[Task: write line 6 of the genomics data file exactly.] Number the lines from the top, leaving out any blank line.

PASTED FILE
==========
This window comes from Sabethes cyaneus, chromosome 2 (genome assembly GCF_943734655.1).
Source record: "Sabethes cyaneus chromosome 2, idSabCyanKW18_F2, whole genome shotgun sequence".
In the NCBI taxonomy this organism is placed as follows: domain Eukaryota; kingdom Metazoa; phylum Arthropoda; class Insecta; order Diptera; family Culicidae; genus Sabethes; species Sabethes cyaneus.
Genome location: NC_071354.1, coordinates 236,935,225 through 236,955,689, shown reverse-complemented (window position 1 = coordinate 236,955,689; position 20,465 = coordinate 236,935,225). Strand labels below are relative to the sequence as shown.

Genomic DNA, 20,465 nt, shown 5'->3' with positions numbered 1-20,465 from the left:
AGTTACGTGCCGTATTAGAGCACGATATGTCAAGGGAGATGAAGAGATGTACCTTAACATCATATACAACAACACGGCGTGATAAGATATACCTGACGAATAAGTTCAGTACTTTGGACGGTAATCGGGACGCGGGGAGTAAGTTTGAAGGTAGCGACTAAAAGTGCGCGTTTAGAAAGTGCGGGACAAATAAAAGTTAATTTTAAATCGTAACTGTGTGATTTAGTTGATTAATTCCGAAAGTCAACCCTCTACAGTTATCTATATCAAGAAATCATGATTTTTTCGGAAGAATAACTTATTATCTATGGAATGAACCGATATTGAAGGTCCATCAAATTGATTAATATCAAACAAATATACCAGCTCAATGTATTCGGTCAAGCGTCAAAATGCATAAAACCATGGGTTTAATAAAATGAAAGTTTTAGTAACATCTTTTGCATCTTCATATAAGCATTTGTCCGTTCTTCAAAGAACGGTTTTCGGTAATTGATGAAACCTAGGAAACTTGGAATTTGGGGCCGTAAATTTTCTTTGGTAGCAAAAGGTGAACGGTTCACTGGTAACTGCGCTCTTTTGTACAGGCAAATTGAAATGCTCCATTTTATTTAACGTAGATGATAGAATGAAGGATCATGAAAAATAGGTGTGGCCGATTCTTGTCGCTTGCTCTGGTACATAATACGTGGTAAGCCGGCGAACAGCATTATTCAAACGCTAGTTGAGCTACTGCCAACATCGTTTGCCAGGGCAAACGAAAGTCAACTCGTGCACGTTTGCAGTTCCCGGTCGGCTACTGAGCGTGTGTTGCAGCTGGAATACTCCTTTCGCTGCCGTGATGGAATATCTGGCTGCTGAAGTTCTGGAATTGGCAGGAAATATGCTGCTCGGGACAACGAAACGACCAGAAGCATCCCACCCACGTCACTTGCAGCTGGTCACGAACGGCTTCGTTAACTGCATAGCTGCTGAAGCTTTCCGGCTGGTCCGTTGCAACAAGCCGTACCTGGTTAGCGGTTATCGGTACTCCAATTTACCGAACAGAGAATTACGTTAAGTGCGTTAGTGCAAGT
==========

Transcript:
AGTTACGTGCCGTATTAGAGCACGATATGTCAAGGGAGATGAAGAGATGTACCTTAACATCATATACAACAACACGGCGTGATAAGATATACCTGACGAATAAGTTCAGTACTTTGGACGGTAATCGGGACGCGGGGAGTAAGTTTGAAGGTAGCGACTAAAAGTGCGCGTTTAGAAAGTGCGGGACAAATAAAAGTTAATTTTAAATCGTAACTGTGTGATTTAGTTGATTAATTCCGAAAGTCAACCCTCTACAGTTATCTATATCAAGAAATCATGATTTTTTCGGAAGAATAACTTATTATCTATGGAATGAACCGATATTGAAGGTCCATCAAATTGATTAATATCAAACAAATATACCAGCTCAATGTATTCGGTCAAGCGTCAAAATGCATAAAACCATGGGTTTAATAAAATGAAAGTTTTAGTAACATCTTTTGCATCTTCATATAAGCATTTGTCCGTTCTTCAAAGAACGGTTTTCGGTAATTGATGAAACCTAGGAAACTTGGAATTTGGGGCCGTAAATTTTCTTTGGTAGCAAAAGGTGAACGGTTCACTGGTAACTGCGCTCTTTTGTACAGGCAAATTGAAATGCTCCATTTTATTTAACGTAGATGATAGAATGAAGGATCATGAAAAATAGGTGTGGCCGATTCTTGTCGCTTGCTCTGGTACATAATACGTGGTAAGCCGGCGAACAGCATTATTCAAACGCTAGTTGAGCTACTGCCAACATCGTTTGCCAGGGCAAACGAAAGTCAACTCGTGCACGTTTGCAGTTCCCGGTCGGCTACTGAGCGTGTGTTGCAGCTGGAATACTCCTTTCGCTGCCGTGATGGAATATCTGGCTGCTGAAGTTCTGGAATTGGCAGGAAATATGCTGCTCGGGACAACGAAACGACCAGAAGCATCCCACCCACGTCACTTGCAGCTGGTCACGAACGGCTTCGTTAACTGCATAGCTGCTGAAGCTTTCCGGCTGGTCCGTTGCAACAAGCCGTACCTGGTTAGCGGTTATCGGTACTCCAATTTACCGAACAGAGAATTACGTTAAGTGCGTTAGTGCAAGT